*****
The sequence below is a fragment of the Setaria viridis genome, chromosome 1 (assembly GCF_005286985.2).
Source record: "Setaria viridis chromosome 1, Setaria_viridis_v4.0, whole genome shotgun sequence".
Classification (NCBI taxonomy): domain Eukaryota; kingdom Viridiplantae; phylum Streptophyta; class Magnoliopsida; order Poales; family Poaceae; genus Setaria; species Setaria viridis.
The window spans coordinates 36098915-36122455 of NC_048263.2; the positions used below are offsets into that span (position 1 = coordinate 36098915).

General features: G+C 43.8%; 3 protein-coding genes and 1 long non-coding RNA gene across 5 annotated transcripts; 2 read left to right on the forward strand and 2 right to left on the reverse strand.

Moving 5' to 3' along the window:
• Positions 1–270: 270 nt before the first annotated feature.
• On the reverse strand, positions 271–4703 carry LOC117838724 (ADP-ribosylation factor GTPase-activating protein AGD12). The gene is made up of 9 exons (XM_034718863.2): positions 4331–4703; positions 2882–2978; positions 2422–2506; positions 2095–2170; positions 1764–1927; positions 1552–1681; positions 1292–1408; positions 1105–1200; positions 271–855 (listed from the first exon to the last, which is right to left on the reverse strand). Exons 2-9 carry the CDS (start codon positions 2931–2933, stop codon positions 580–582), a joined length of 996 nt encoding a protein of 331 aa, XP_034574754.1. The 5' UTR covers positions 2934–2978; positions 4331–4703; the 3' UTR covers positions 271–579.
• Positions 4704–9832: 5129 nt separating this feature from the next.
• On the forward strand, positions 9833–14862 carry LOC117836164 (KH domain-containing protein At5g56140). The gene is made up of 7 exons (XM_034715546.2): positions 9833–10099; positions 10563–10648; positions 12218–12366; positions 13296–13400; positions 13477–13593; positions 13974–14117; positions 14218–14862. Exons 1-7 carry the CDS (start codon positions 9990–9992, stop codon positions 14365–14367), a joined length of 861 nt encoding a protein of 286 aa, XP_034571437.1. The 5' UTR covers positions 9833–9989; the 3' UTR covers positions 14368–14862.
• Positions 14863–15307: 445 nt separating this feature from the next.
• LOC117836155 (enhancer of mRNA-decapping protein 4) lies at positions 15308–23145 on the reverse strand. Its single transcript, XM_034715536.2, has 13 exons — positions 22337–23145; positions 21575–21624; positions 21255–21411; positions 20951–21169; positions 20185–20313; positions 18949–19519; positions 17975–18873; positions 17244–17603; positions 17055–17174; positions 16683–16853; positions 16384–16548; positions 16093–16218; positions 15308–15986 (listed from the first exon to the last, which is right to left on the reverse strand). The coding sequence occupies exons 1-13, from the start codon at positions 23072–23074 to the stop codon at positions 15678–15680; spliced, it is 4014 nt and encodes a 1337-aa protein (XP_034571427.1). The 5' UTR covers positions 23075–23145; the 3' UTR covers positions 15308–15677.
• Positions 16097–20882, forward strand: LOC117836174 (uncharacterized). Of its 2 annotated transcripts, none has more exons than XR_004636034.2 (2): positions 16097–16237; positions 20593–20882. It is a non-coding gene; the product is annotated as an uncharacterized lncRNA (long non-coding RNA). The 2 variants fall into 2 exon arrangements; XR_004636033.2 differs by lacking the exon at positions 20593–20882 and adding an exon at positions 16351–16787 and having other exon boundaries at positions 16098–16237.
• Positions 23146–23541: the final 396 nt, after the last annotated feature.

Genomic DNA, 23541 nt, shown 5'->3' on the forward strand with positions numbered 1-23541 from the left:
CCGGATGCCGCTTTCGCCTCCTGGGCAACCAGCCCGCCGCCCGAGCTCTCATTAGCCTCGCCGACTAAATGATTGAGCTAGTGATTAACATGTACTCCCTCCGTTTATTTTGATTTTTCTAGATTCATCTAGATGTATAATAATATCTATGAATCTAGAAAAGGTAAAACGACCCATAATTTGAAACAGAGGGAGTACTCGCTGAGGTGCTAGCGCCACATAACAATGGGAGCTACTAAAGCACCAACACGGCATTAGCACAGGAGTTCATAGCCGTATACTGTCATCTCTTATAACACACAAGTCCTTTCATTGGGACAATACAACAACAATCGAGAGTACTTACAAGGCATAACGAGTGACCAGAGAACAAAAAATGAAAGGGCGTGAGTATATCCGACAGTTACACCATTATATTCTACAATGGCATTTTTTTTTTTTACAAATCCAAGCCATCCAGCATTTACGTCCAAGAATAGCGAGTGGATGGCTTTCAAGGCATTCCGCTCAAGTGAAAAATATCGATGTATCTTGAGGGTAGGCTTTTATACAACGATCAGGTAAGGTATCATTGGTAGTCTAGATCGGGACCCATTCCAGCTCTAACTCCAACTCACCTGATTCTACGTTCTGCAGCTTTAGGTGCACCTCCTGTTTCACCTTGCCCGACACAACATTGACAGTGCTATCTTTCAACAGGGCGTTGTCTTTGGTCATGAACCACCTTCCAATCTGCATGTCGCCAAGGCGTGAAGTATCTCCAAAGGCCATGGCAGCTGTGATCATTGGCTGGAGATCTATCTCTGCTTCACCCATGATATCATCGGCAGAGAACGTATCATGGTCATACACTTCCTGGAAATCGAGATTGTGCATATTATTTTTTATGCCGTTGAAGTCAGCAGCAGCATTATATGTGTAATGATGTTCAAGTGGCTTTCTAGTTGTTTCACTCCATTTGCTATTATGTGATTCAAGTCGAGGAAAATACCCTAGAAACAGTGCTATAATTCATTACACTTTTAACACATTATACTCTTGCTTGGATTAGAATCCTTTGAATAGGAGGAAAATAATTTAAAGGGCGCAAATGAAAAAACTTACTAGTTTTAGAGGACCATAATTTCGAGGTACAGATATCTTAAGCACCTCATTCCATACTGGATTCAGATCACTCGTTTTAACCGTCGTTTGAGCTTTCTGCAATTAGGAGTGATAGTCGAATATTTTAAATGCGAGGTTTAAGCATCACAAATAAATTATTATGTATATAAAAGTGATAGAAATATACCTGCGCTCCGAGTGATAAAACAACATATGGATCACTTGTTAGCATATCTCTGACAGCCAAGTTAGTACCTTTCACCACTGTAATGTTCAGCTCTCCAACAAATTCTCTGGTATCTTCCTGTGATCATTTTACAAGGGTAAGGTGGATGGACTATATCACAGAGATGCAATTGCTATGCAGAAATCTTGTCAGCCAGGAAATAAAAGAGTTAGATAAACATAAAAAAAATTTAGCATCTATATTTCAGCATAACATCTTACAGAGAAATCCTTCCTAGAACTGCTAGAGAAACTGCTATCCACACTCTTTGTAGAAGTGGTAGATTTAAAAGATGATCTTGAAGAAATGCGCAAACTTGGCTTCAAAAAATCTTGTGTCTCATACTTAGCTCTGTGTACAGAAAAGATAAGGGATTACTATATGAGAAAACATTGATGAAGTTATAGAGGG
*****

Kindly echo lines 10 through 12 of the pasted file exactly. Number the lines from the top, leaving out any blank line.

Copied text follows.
• On the forward strand, positions 9833–14862 carry LOC117836164 (KH domain-containing protein At5g56140). The gene is made up of 7 exons (XM_034715546.2): positions 9833–10099; positions 10563–10648; positions 12218–12366; positions 13296–13400; positions 13477–13593; positions 13974–14117; positions 14218–14862. Exons 1-7 carry the CDS (start codon positions 9990–9992, stop codon positions 14365–14367), a joined length of 861 nt encoding a protein of 286 aa, XP_034571437.1. The 5' UTR covers positions 9833–9989; the 3' UTR covers positions 14368–14862.
• Positions 14863–15307: 445 nt separating this feature from the next.
• LOC117836155 (enhancer of mRNA-decapping protein 4) lies at positions 15308–23145 on the reverse strand. Its single transcript, XM_034715536.2, has 13 exons — positions 22337–23145; positions 21575–21624; positions 21255–21411; positions 20951–21169; positions 20185–20313; positions 18949–19519; positions 17975–18873; positions 17244–17603; positions 17055–17174; positions 16683–16853; positions 16384–16548; positions 16093–16218; positions 15308–15986 (listed from the first exon to the last, which is right to left on the reverse strand). The coding sequence occupies exons 1-13, from the start codon at positions 23072–23074 to the stop codon at positions 15678–15680; spliced, it is 4014 nt and encodes a 1337-aa protein (XP_034571427.1). The 5' UTR covers positions 23075–23145; the 3' UTR covers positions 15308–15677.